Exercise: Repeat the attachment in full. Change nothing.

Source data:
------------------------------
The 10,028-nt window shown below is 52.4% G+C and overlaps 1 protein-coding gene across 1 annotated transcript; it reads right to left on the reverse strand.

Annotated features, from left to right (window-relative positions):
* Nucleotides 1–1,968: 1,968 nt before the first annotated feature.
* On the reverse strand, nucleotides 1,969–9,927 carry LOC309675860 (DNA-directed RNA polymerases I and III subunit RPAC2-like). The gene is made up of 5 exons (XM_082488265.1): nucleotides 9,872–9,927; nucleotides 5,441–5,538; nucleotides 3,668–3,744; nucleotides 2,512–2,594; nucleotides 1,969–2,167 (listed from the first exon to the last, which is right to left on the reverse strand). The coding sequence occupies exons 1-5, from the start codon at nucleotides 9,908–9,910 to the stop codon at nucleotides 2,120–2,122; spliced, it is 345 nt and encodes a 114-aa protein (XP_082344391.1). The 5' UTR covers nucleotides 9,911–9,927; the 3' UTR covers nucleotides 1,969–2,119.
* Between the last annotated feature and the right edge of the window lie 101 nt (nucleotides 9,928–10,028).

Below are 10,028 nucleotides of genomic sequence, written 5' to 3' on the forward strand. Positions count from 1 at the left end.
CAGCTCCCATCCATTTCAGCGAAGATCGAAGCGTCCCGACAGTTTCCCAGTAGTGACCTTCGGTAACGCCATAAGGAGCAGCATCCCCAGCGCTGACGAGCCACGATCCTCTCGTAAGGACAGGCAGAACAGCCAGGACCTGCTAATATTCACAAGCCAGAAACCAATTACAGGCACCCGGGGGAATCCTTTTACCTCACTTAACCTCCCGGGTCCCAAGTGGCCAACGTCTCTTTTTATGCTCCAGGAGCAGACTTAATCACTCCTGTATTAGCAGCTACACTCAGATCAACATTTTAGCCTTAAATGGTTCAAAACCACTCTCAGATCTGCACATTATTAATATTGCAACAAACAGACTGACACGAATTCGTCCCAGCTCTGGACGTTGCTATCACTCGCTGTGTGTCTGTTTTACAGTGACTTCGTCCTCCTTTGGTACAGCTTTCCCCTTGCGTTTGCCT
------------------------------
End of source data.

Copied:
The 10,028-nt window shown below is 52.4% G+C and overlaps 1 protein-coding gene across 1 annotated transcript; it reads right to left on the reverse strand.

Annotated features, from left to right (window-relative positions):
* Nucleotides 1–1,968: 1,968 nt before the first annotated feature.
* On the reverse strand, nucleotides 1,969–9,927 carry LOC309675860 (DNA-directed RNA polymerases I and III subunit RPAC2-like). The gene is made up of 5 exons (XM_082488265.1): nucleotides 9,872–9,927; nucleotides 5,441–5,538; nucleotides 3,668–3,744; nucleotides 2,512–2,594; nucleotides 1,969–2,167 (listed from the first exon to the last, which is right to left on the reverse strand). The coding sequence occupies exons 1-5, from the start codon at nucleotides 9,908–9,910 to the stop codon at nucleotides 2,120–2,122; spliced, it is 345 nt and encodes a 114-aa protein (XP_082344391.1). The 5' UTR covers nucleotides 9,911–9,927; the 3' UTR covers nucleotides 1,969–2,119.
* Between the last annotated feature and the right edge of the window lie 101 nt (nucleotides 9,928–10,028).

Below are 10,028 nucleotides of genomic sequence, written 5' to 3' on the forward strand. Positions count from 1 at the left end.
CAGCTCCCATCCATTTCAGCGAAGATCGAAGCGTCCCGACAGTTTCCCAGTAGTGACCTTCGGTAACGCCATAAGGAGCAGCATCCCCAGCGCTGACGAGCCACGATCCTCTCGTAAGGACAGGCAGAACAGCCAGGACCTGCTAATATTCACAAGCCAGAAACCAATTACAGGCACCCGGGGGAATCCTTTTACCTCACTTAACCTCCCGGGTCCCAAGTGGCCAACGTCTCTTTTTATGCTCCAGGAGCAGACTTAATCACTCCTGTATTAGCAGCTACACTCAGATCAACATTTTAGCCTTAAATGGTTCAAAACCACTCTCAGATCTGCACATTATTAATATTGCAACAAACAGACTGACACGAATTCGTCCCAGCTCTGGACGTTGCTATCACTCGCTGTGTGTCTGTTTTACAGTGACTTCGTCCTCCTTTGGTACAGCTTTCCCCTTGCGTTTGCCT